Over time, the blog will cover a colorful range of topics, from game studies and web experiments to usability and AI, but as a general topic, I will be writing about the role of psychology in information technology (and vice versa). Typically an initial response from people to the idea is befuddlement, as many of them think that people and computers don’t mix – I heard this a lot during the year I studied computer science on the side of psychology.
What a strange combination. Can anything useful come out of that?
I saw it as an opportunity to get the best from both worlds, since in a way, both psychology and IT are ubiquitous, though in a different way – psychology is ubiquitous by nature, whereas IT is ubiquitous by choice. Let me explain.
We carry psychology with us, wherever we go, since it is a science that has to do with us, quite literally. It studies our functions, interactions between us, how we experience the world, what motivates us… Psychology essentially has to do with everyone, because we are its very topic. Information technology, on the other hand, is ubiquitous, because we introduce it everywhere. We carry it with us, just like psychology, but not because we need to, but because we are are motivated to do so – because it provides us with useful tools that somehow help us in our everyday endeavors. IT is there to help compensate for basic human shortcomings – particularly those in information processing – and to enhance efficiency of functions and behaviors to fulfill inherently human needs, such as social interaction (social networks are an example of IT used for bonding, communication, gaining a feeling of belongingness and acceptance) and stimulation (news, games, music, video, to name a few). This way, one could even hope that mass psychology would dictate the needs for IT, and IT applications – specifically those to do with laic users as tech experts have a much higher level of tolerance when it comes to usability – would go through a nearly automated evolution as simple-to-use applications with the most potential for compensating for shortcomings and fulfilling needs would rapidly gain popularity. The reality is much more complicated, though, which is why psychology and its related fields are still actively consulted on topics such as usability, user motivation and marketing.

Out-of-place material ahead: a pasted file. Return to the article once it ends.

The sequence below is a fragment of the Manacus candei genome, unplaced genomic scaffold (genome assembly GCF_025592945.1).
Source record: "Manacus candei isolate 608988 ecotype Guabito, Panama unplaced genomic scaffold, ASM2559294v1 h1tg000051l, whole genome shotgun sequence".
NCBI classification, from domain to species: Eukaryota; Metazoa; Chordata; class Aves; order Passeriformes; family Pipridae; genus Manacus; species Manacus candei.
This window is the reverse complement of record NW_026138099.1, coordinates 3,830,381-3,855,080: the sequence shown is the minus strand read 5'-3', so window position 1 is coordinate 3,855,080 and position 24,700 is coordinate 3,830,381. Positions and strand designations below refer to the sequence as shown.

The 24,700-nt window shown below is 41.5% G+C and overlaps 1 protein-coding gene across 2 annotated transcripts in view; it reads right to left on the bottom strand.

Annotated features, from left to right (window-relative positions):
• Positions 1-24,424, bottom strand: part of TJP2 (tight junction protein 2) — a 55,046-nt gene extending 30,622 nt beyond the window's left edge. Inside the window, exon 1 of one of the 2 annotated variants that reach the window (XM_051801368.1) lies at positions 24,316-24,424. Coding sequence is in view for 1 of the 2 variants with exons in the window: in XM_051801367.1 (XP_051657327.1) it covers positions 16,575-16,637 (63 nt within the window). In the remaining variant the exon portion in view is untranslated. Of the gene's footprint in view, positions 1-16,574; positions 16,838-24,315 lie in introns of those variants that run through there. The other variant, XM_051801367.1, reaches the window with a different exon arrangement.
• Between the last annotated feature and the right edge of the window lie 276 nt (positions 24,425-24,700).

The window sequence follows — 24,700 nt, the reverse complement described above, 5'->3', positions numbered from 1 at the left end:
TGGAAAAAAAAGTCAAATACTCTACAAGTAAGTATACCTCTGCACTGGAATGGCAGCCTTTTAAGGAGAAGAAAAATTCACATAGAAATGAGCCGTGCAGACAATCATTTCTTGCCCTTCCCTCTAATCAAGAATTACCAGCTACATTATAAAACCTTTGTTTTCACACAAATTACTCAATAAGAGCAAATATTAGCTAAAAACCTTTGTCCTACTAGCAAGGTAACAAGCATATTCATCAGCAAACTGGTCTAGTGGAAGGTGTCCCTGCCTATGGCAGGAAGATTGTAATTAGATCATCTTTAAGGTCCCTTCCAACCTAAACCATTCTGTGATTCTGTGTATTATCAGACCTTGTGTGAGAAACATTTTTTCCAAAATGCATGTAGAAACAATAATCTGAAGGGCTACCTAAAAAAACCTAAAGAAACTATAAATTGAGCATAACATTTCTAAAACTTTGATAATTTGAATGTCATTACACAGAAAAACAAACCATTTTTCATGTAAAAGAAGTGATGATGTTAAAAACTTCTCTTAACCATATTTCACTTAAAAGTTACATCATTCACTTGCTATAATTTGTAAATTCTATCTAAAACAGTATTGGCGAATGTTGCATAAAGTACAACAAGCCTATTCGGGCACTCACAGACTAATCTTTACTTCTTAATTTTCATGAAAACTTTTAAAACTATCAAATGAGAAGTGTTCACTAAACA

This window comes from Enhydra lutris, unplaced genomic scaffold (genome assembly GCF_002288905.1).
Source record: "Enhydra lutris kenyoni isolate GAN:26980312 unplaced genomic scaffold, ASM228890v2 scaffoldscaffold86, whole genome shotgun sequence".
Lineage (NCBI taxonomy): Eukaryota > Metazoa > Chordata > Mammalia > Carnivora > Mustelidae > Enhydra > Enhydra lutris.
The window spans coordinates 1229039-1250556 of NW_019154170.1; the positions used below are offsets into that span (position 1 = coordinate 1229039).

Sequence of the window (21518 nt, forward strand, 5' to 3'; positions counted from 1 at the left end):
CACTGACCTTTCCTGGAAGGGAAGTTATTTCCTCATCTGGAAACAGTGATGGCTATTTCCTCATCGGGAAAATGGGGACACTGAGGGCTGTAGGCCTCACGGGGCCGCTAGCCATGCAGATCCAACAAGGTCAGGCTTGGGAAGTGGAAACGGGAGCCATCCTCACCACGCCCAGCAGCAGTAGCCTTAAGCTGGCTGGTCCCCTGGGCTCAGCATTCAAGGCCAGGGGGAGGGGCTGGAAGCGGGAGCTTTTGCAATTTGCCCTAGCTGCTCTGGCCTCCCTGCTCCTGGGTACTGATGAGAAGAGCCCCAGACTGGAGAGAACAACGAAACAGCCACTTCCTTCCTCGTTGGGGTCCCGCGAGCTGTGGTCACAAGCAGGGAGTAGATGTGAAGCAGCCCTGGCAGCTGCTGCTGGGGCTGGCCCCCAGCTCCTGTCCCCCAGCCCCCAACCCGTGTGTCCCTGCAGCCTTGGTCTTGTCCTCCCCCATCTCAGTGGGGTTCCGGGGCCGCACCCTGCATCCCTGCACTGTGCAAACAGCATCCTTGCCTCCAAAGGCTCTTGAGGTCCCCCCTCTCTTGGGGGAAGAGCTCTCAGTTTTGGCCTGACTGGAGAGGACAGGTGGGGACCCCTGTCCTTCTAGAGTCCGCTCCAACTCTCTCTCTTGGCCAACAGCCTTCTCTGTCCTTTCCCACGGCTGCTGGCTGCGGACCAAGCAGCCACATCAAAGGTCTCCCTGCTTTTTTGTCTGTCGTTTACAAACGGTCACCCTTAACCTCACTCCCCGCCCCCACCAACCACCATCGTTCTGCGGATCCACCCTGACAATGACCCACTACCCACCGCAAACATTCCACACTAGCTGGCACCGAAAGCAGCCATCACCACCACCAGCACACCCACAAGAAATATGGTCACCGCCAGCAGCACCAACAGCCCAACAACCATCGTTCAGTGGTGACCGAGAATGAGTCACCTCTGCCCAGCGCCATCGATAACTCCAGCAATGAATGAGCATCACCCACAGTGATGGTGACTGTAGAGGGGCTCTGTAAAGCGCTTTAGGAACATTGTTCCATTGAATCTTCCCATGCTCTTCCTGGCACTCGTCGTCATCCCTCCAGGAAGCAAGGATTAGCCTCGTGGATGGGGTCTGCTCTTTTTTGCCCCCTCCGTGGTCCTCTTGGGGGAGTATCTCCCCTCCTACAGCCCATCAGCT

In a sense, psychology and IT are intertwined. On one hand, IT is naturally shaped around human characteristics, and on the other, IT provides indispensable tools for psychology as a science by offering a range of new tools and concepts. Thanks to technological development, psychology now has parsimonious computational models, access to improved research samples by size and diversity, computerized assessment, and entirely new contexts - such as online social networks or virtual reality – for both services and research.